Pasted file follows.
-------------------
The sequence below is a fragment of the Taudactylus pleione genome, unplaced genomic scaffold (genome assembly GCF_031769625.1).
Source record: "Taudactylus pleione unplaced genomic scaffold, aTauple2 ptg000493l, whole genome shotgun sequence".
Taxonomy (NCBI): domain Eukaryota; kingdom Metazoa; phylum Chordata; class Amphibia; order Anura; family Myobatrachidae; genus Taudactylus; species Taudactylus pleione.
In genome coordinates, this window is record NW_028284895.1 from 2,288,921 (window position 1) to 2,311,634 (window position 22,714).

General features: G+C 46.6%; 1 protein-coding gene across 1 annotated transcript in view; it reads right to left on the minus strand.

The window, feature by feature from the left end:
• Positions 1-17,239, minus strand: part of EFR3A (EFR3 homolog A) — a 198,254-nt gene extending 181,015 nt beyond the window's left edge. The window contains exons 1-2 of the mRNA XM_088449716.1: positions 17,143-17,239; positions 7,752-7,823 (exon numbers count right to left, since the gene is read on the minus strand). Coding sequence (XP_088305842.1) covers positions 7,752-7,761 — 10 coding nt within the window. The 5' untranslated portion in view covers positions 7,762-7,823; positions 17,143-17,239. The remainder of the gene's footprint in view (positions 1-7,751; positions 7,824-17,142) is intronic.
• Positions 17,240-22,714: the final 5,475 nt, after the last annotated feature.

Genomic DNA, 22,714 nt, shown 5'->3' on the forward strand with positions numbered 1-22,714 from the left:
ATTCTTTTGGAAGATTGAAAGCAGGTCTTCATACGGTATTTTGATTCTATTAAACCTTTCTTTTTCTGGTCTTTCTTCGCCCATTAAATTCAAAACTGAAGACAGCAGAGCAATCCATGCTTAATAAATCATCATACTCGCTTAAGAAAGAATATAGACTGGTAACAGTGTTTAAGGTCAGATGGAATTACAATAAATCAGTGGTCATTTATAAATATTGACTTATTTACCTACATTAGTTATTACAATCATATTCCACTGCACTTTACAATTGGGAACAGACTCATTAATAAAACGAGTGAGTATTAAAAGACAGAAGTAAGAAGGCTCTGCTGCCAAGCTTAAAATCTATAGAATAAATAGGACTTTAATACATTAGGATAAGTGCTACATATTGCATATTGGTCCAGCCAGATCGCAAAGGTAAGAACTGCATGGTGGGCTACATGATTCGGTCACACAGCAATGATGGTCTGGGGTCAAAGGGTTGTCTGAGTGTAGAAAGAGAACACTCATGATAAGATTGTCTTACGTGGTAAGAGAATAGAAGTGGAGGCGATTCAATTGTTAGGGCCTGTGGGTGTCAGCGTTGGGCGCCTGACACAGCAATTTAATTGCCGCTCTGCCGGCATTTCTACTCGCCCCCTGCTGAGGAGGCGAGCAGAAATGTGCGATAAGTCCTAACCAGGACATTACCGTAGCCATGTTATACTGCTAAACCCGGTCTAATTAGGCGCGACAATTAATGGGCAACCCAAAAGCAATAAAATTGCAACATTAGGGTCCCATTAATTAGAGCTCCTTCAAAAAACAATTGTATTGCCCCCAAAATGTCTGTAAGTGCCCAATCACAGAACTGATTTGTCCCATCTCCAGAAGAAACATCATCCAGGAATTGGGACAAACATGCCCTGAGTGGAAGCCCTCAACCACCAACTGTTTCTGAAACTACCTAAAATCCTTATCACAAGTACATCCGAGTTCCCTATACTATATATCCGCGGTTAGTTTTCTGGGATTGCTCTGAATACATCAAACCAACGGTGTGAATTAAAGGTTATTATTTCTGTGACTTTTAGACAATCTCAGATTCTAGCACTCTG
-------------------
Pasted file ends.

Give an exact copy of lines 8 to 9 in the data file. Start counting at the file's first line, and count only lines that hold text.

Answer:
• Positions 17,240-22,714: the final 5,475 nt, after the last annotated feature.

Genomic DNA, 22,714 nt, shown 5'->3' on the forward strand with positions numbered 1-22,714 from the left: